In publishing jargon, a proof is the preliminary iteration of a book, intended for a limited audience. Its purpose is to allow for final edits. The proofs can also help to build and maintain buzz about a book before its official release date, generate some early reviews and have potential readers eager to get their hands on the title.
If a book is successful and does well upon final publication, or if it goes out-of-print early but develops a fan-base or cult following, an uncorrected proof can become a valuable prize for collectors. Part of the appeal is their scarcity, and the fact that they will sometimes have slightly different text from the final piece.
The online arts and culture magazine Salon found our recent feature on Uncorrected Proofs and from their title (Would you pay $27,500 for book proofs?) outward they seemed a little shocked at the price some of these proofs can garner.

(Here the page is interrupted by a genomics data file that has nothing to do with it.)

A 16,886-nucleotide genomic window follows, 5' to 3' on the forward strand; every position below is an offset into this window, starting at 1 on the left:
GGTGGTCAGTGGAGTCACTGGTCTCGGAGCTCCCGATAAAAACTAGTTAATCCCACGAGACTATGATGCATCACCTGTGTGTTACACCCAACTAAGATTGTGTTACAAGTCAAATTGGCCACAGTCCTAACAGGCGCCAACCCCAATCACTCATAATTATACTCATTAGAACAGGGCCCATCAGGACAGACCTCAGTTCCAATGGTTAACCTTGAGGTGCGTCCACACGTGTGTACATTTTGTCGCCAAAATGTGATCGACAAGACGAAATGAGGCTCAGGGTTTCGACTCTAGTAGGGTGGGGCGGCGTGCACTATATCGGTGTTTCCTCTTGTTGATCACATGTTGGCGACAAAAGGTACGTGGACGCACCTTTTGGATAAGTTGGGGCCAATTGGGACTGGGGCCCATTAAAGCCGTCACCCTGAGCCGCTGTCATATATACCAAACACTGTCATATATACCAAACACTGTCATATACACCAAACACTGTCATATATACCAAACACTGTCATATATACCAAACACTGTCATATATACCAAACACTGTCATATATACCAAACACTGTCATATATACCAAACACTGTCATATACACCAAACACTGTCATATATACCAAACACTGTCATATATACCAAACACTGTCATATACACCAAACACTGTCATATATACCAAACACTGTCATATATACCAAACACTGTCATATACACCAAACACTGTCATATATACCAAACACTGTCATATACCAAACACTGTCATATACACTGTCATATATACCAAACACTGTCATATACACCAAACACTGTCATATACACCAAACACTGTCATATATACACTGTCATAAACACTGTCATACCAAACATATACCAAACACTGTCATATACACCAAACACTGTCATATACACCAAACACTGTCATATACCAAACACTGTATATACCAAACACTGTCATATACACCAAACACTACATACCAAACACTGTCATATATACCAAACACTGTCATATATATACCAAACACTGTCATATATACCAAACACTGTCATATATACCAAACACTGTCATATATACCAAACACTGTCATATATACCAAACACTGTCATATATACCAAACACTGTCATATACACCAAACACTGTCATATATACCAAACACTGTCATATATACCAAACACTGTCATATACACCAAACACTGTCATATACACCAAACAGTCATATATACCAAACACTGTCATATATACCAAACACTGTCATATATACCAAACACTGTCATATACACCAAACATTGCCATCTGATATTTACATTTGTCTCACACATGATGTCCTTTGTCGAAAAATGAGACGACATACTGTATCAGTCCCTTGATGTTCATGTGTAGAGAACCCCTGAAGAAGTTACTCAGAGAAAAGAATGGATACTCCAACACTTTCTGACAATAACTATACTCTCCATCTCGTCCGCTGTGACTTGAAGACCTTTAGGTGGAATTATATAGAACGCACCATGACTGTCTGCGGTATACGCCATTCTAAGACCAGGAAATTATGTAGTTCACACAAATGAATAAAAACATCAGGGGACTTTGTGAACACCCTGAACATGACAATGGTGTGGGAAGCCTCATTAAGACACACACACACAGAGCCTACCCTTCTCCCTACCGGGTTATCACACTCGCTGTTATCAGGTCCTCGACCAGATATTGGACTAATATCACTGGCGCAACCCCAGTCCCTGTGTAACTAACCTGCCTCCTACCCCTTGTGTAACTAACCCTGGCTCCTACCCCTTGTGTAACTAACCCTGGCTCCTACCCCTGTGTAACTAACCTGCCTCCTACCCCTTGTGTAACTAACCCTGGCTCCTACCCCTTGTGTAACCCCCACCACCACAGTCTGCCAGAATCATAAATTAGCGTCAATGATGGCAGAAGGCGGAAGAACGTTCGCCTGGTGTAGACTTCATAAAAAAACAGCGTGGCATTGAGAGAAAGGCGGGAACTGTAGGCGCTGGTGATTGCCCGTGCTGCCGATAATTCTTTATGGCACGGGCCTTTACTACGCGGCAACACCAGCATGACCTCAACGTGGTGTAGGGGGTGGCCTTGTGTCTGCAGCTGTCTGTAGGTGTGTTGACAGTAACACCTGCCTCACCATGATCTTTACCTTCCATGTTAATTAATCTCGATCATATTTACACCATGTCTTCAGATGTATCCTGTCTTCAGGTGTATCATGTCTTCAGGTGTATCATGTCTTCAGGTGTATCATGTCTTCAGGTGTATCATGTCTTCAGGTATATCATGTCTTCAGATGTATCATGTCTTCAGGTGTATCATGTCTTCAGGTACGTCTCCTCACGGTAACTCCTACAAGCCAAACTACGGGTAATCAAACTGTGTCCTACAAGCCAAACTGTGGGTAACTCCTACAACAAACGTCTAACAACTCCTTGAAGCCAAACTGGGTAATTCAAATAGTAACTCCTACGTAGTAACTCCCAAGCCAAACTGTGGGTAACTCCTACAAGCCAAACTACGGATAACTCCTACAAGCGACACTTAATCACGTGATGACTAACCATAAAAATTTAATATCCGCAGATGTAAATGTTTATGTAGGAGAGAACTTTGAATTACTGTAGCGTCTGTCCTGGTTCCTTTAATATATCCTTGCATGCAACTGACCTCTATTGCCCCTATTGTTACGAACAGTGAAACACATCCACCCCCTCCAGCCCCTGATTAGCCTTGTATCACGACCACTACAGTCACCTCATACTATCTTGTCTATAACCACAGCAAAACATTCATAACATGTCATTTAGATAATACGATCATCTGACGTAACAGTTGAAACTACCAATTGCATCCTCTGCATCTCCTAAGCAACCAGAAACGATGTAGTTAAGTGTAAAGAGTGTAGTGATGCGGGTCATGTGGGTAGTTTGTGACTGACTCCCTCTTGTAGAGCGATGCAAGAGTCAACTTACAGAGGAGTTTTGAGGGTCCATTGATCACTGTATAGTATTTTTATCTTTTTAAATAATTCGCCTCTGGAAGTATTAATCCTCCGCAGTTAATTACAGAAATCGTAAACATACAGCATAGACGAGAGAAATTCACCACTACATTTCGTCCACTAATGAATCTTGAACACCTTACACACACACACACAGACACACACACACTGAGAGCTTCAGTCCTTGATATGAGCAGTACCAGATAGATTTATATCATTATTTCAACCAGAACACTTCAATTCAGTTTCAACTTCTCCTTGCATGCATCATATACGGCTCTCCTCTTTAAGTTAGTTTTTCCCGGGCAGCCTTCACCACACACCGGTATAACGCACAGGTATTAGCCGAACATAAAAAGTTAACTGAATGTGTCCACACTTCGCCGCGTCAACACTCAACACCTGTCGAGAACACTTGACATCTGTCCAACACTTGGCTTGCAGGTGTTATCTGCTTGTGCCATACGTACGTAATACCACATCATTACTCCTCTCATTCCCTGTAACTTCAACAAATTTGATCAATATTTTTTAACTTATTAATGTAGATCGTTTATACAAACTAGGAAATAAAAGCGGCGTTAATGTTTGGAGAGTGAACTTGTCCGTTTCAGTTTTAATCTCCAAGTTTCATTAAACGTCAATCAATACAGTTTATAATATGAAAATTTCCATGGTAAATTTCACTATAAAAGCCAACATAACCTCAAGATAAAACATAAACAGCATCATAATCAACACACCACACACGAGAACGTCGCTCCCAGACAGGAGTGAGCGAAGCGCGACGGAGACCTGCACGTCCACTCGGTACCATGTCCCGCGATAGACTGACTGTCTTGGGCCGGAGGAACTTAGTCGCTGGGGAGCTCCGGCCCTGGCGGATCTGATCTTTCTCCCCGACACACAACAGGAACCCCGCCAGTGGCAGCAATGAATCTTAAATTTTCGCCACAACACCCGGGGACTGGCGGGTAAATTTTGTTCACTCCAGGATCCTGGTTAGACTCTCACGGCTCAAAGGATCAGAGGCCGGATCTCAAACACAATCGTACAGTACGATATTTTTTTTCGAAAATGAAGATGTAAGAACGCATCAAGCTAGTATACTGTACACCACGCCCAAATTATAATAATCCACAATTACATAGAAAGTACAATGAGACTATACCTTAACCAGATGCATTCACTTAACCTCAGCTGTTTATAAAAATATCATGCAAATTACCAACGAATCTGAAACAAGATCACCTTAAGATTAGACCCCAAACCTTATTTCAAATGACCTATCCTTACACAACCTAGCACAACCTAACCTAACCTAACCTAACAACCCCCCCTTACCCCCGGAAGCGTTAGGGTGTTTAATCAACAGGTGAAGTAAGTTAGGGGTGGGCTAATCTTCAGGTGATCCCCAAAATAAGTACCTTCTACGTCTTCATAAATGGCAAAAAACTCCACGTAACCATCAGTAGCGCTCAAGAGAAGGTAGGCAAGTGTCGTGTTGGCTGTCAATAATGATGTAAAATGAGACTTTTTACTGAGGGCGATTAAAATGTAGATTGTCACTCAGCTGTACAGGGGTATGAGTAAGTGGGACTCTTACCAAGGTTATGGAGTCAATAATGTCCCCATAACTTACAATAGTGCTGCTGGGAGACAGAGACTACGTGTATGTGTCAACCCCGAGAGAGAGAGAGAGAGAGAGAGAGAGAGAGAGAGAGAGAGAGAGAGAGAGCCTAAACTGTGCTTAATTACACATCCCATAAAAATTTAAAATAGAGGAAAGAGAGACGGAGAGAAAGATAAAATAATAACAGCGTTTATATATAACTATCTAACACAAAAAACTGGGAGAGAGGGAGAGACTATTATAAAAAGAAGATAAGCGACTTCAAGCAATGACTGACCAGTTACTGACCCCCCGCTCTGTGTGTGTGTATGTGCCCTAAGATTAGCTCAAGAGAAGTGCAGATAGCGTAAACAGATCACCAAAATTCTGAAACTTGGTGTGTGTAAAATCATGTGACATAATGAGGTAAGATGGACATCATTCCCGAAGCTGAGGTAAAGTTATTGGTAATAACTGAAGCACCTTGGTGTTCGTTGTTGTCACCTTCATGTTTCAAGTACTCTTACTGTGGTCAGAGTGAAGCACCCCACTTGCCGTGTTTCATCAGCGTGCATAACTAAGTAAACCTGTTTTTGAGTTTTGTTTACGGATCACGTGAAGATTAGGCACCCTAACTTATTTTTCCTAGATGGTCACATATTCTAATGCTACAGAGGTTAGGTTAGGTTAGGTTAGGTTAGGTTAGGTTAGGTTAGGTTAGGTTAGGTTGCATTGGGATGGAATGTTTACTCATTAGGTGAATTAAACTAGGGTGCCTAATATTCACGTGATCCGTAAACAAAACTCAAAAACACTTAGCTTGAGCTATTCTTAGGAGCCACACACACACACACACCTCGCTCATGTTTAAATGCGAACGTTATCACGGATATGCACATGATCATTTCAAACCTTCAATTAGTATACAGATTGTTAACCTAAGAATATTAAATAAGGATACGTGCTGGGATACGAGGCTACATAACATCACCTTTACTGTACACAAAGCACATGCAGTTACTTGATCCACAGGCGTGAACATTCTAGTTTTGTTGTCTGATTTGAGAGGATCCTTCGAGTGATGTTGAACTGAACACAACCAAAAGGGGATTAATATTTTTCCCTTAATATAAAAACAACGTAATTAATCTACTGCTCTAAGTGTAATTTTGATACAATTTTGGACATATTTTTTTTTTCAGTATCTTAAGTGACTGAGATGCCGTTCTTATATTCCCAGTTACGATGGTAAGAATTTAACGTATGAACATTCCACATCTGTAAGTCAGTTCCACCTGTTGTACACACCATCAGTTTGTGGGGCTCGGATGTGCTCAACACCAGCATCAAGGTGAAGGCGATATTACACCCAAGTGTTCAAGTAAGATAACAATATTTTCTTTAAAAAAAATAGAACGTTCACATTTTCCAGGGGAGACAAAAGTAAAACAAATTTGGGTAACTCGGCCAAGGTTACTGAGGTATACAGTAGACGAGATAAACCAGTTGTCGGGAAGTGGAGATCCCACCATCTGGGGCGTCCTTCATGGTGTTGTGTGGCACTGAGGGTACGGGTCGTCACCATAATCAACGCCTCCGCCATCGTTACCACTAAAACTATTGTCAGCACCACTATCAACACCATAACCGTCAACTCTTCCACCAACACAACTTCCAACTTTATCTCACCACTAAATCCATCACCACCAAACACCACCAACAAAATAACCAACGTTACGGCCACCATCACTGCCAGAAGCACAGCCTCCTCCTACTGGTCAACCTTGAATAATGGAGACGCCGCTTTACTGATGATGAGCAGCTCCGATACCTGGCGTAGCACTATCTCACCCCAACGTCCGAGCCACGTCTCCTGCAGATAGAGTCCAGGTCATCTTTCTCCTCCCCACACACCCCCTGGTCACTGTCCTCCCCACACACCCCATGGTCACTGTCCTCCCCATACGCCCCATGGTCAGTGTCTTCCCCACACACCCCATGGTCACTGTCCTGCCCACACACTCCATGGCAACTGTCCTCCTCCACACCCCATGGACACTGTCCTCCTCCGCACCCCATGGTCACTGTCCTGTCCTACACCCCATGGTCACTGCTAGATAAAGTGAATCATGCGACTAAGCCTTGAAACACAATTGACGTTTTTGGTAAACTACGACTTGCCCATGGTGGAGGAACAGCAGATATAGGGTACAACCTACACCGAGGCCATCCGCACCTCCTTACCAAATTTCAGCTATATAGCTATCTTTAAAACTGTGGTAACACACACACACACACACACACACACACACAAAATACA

If you thought the hardcover edition of “Harry Potter and the Deathly Hallows” was expensive at $35, you may be in for quite a shock. Online bookselling service Abebooks recently scoured their partner stores’ inventories for rare review copies of literary masterworks; here we’ve highlighted ten of the most interesting items they found, from vintage Potter to Michener’s “Tales of the South Pacific.”
See our complete feature on Uncorrected Proofs